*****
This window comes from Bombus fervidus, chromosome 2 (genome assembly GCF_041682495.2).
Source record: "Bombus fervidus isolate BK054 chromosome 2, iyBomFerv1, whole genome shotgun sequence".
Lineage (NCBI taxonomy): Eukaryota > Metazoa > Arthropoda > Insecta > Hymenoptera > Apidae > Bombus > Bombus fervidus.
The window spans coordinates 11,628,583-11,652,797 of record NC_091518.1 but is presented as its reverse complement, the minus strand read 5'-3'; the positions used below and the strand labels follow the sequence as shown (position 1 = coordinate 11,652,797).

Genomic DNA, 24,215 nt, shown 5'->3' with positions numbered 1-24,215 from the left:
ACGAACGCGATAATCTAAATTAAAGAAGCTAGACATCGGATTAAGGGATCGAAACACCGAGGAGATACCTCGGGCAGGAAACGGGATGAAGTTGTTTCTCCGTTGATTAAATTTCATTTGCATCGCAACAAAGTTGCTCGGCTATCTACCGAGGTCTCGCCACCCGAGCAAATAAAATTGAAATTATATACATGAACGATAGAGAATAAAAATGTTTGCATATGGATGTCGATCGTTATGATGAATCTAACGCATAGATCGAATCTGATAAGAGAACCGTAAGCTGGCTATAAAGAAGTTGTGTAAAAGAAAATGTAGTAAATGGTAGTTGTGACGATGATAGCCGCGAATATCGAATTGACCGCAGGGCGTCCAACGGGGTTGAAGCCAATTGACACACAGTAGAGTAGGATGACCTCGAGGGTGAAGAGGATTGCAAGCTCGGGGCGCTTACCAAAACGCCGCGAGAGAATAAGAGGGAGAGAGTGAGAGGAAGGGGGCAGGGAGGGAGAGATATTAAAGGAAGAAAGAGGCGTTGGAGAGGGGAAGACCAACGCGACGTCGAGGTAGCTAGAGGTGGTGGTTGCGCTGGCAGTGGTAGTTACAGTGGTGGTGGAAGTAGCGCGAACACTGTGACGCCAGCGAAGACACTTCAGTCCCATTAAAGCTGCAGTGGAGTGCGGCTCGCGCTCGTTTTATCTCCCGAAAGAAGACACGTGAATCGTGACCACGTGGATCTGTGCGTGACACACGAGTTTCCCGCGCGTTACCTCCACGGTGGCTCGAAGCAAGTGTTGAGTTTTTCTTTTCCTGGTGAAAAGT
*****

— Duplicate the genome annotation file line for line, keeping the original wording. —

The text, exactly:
This window comes from Bombus fervidus, chromosome 2 (genome assembly GCF_041682495.2).
Source record: "Bombus fervidus isolate BK054 chromosome 2, iyBomFerv1, whole genome shotgun sequence".
Lineage (NCBI taxonomy): Eukaryota > Metazoa > Arthropoda > Insecta > Hymenoptera > Apidae > Bombus > Bombus fervidus.
The window spans coordinates 11,628,583-11,652,797 of record NC_091518.1 but is presented as its reverse complement, the minus strand read 5'-3'; the positions used below and the strand labels follow the sequence as shown (position 1 = coordinate 11,652,797).

Genomic DNA, 24,215 nt, shown 5'->3' with positions numbered 1-24,215 from the left:
ACGAACGCGATAATCTAAATTAAAGAAGCTAGACATCGGATTAAGGGATCGAAACACCGAGGAGATACCTCGGGCAGGAAACGGGATGAAGTTGTTTCTCCGTTGATTAAATTTCATTTGCATCGCAACAAAGTTGCTCGGCTATCTACCGAGGTCTCGCCACCCGAGCAAATAAAATTGAAATTATATACATGAACGATAGAGAATAAAAATGTTTGCATATGGATGTCGATCGTTATGATGAATCTAACGCATAGATCGAATCTGATAAGAGAACCGTAAGCTGGCTATAAAGAAGTTGTGTAAAAGAAAATGTAGTAAATGGTAGTTGTGACGATGATAGCCGCGAATATCGAATTGACCGCAGGGCGTCCAACGGGGTTGAAGCCAATTGACACACAGTAGAGTAGGATGACCTCGAGGGTGAAGAGGATTGCAAGCTCGGGGCGCTTACCAAAACGCCGCGAGAGAATAAGAGGGAGAGAGTGAGAGGAAGGGGGCAGGGAGGGAGAGATATTAAAGGAAGAAAGAGGCGTTGGAGAGGGGAAGACCAACGCGACGTCGAGGTAGCTAGAGGTGGTGGTTGCGCTGGCAGTGGTAGTTACAGTGGTGGTGGAAGTAGCGCGAACACTGTGACGCCAGCGAAGACACTTCAGTCCCATTAAAGCTGCAGTGGAGTGCGGCTCGCGCTCGTTTTATCTCCCGAAAGAAGACACGTGAATCGTGACCACGTGGATCTGTGCGTGACACACGAGTTTCCCGCGCGTTACCTCCACGGTGGCTCGAAGCAAGTGTTGAGTTTTTCTTTTCCTGGTGAAAAGT